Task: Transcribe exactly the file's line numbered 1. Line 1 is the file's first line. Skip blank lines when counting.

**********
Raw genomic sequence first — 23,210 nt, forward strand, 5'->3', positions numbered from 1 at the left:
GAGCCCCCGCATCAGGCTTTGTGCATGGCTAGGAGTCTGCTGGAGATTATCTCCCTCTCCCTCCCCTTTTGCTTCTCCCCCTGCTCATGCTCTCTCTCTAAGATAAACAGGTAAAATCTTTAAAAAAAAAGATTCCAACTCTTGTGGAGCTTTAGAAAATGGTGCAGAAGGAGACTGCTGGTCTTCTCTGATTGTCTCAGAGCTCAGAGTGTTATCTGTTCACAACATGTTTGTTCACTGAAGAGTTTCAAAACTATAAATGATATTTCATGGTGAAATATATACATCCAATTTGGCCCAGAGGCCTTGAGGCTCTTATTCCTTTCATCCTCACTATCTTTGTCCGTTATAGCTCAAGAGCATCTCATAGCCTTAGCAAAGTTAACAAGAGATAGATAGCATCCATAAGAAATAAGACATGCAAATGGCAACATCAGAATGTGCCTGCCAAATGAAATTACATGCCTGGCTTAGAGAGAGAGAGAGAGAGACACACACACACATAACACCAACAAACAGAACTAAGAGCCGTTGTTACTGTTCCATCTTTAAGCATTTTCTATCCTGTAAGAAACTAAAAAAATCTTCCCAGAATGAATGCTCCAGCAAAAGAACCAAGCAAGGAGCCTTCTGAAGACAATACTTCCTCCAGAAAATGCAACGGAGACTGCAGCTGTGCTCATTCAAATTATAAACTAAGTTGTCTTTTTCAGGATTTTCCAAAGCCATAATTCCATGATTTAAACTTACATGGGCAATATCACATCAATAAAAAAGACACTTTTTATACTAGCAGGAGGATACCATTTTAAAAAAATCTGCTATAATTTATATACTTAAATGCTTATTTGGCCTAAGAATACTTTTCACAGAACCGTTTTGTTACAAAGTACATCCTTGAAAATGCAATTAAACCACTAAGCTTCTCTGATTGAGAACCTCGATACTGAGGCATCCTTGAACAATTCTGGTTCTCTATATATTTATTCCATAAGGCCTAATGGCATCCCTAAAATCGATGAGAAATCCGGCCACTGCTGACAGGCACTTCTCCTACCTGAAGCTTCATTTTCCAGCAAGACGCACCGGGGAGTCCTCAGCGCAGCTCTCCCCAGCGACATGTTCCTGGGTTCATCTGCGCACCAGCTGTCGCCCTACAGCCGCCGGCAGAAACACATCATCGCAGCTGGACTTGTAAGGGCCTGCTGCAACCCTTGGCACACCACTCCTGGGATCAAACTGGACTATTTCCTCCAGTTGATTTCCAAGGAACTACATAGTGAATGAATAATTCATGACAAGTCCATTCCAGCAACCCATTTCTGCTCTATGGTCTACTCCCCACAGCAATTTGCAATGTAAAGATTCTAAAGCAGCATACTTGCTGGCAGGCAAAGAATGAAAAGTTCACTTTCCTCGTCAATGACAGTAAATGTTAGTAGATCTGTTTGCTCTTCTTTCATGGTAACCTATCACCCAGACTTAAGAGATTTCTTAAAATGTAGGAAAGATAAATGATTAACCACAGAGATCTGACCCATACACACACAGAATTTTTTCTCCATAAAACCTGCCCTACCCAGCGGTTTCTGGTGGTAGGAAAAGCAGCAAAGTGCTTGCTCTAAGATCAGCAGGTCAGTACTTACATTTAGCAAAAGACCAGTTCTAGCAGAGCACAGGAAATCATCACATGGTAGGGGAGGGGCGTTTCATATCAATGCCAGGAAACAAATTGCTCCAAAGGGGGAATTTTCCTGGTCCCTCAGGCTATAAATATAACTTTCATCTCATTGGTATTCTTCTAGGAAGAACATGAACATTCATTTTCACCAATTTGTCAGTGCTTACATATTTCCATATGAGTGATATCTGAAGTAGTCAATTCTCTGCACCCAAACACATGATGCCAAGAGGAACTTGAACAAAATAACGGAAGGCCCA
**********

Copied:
Raw genomic sequence first — 23,210 nt, forward strand, 5'->3', positions numbered from 1 at the left: